Multiple Family Group Therapy (MFGT)
By Alicia M. Homrich and Arthur M. Horne
Alicia M. Homrich, PhD
Multiple Family Group Therapy (MFGT) involves the simultaneous treatment of several families together in one group led by one or more therapists. As a modality, MFGT encompasses diverse settings, organizational structures, clientele and approaches. Ranging from two to thirty or more families, weekend marathons to open, on-going weekly meetings, this therapeutic form is designed to help families help themselves and each other change and grow. MFGT combines family therapy with group therapy in both theory and practice. "The essential element is the presence of other families in the group. The multiple family therapy system seems to be more powerful than a single family system and more potent than a peer group system" (Benningfield, 1978, p. 32).
H. Peter Laqueur is the first author known to have published on this mode of treatment beginning with work he initiated in the mid 1960's. He is considered the originator or "father" therapeutic form which began at an in-patient, psychiatric hospital setting for families of schizophrenics. Since its inception, MFGT has been successfully operationalized in out-patient mental health settings, post discharge follow-up for inpatients, correctional institutions, school settings, and as supplementary treatment for family members with mental illness, addictions and other issues such as physical and sexual abuse.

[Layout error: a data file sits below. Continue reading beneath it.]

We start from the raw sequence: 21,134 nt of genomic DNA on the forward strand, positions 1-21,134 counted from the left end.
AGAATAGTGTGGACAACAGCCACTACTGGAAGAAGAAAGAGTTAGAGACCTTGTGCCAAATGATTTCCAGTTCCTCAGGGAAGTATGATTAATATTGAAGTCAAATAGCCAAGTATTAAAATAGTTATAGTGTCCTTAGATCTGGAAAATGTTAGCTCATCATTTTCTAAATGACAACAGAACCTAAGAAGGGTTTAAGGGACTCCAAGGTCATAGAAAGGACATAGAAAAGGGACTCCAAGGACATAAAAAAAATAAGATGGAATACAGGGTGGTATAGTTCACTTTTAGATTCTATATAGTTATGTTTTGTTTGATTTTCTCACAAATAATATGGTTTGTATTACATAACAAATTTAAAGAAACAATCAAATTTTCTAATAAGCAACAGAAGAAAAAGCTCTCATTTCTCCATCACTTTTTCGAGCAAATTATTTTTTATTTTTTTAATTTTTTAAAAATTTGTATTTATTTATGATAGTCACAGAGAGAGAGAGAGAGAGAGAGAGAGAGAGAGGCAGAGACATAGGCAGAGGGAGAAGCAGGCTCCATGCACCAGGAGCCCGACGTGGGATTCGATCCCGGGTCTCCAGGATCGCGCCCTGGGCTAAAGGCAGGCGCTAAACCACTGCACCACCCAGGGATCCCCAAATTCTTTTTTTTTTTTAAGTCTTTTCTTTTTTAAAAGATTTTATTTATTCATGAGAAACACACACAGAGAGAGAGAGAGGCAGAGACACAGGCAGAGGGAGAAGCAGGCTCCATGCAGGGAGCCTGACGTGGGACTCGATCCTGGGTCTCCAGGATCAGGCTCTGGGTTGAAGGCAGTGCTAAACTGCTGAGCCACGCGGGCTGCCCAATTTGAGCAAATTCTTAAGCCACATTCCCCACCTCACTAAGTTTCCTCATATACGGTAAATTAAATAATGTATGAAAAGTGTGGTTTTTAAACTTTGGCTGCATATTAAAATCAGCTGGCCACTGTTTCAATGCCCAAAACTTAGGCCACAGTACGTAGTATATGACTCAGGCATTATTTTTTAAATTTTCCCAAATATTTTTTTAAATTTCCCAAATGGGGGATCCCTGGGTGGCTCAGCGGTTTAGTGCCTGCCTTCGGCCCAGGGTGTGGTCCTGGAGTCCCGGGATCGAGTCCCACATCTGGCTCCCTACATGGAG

O'Shea and Phelps (1985), in their comprehensive article examining this model of therapy, proposed a working definition of MFGT as: a deliberate, planful, psychosocial intervention with two or more families present in the same room with a trained therapist for all or most of the sessions. Each participating family should have two or more members that represent at least two generations in the family and are present for all or most of the sessions. Sessions should have an explicit focus on problems or concerns shared by all families in attendance, (p. 573). In addition, the authors emphasize the significance of cross-generational family interchange and the emphasis on presenting interactional patterns within the family.
Description of MFGT
Treatment Phases of MFGT
According to Laqueur (1980) there are three phases of treatment in MFGT. Phase one is evidenced by the families' sense of relief, or initial anxiety release, that something is finally being done to help with the problem, thus generating a spark of hope. Phase two begins when resistance to treatment appears as families experience fear of exposure and begin to realize that "a serious change in attitude and behavior is required not only of one member of the family but of all of them" (p.22). The third phase, which is reached slowly, occurs when the family realizes that simultaneous change is needed from all family members and the real work begins in which families commence to help themselves and each other with openness and increased self-confidence.
Role of the Therapist
The therapist in MFGT is more active than in peer group therapy or individual family therapy and can be compared to the conductor of an orchestra or a theatrical director. Regardless of the analogy, leadership of a multiple family therapy group requires an active role i a fast-paced setting. The skills needed to maintain the appropriate atmosphere for group dynamics in MFGT are similar to those of a typical group leader. However, some of the requirements of the multiple family group therapist are more challenging in that the situations presented may be very original in nature and will require a more acute sense of timing, a greater range of technique, and substantial knowledge of family dynamics and intervention methods (Frager, 1978).